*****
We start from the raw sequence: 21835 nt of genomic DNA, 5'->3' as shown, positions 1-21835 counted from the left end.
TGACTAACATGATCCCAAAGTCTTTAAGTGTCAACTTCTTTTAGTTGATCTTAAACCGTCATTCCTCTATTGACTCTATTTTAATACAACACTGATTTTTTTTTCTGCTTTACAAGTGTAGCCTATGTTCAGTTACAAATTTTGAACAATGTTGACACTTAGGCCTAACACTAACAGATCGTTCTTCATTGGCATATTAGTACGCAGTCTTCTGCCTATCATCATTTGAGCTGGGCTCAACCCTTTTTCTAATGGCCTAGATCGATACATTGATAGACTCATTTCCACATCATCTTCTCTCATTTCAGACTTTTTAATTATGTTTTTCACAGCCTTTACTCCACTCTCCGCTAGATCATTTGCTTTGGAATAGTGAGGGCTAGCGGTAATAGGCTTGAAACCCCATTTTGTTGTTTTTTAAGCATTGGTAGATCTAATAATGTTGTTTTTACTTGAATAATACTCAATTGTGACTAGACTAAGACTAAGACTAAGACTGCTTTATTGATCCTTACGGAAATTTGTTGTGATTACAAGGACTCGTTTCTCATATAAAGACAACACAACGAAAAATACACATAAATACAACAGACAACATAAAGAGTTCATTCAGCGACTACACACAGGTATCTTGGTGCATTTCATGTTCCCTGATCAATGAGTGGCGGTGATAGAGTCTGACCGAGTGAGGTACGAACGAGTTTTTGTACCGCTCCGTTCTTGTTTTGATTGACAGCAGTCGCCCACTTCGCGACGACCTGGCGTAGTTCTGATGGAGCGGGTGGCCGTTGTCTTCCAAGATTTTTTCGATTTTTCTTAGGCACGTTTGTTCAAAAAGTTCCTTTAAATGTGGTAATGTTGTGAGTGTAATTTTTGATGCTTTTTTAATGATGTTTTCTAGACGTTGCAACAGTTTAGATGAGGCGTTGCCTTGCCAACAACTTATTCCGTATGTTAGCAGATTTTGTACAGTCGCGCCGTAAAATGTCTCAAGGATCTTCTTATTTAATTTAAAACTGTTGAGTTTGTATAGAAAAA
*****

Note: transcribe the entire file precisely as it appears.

We start from the raw sequence: 21835 nt of genomic DNA, 5'->3' as shown, positions 1-21835 counted from the left end.
TGACTAACATGATCCCAAAGTCTTTAAGTGTCAACTTCTTTTAGTTGATCTTAAACCGTCATTCCTCTATTGACTCTATTTTAATACAACACTGATTTTTTTTTCTGCTTTACAAGTGTAGCCTATGTTCAGTTACAAATTTTGAACAATGTTGACACTTAGGCCTAACACTAACAGATCGTTCTTCATTGGCATATTAGTACGCAGTCTTCTGCCTATCATCATTTGAGCTGGGCTCAACCCTTTTTCTAATGGCCTAGATCGATACATTGATAGACTCATTTCCACATCATCTTCTCTCATTTCAGACTTTTTAATTATGTTTTTCACAGCCTTTACTCCACTCTCCGCTAGATCATTTGCTTTGGAATAGTGAGGGCTAGCGGTAATAGGCTTGAAACCCCATTTTGTTGTTTTTTAAGCATTGGTAGATCTAATAATGTTGTTTTTACTTGAATAATACTCAATTGTGACTAGACTAAGACTAAGACTAAGACTGCTTTATTGATCCTTACGGAAATTTGTTGTGATTACAAGGACTCGTTTCTCATATAAAGACAACACAACGAAAAATACACATAAATACAACAGACAACATAAAGAGTTCATTCAGCGACTACACACAGGTATCTTGGTGCATTTCATGTTCCCTGATCAATGAGTGGCGGTGATAGAGTCTGACCGAGTGAGGTACGAACGAGTTTTTGTACCGCTCCGTTCTTGTTTTGATTGACAGCAGTCGCCCACTTCGCGACGACCTGGCGTAGTTCTGATGGAGCGGGTGGCCGTTGTCTTCCAAGATTTTTTCGATTTTTCTTAGGCACGTTTGTTCAAAAAGTTCCTTTAAATGTGGTAATGTTGTGAGTGTAATTTTTGATGCTTTTTTAATGATGTTTTCTAGACGTTGCAACAGTTTAGATGAGGCGTTGCCTTGCCAACAACTTATTCCGTATGTTAGCAGATTTTGTACAGTCGCGCCGTAAAATGTCTCAAGGATCTTCTTATTTAATTTAAAACTGTTGAGTTTGTATAGAAAAA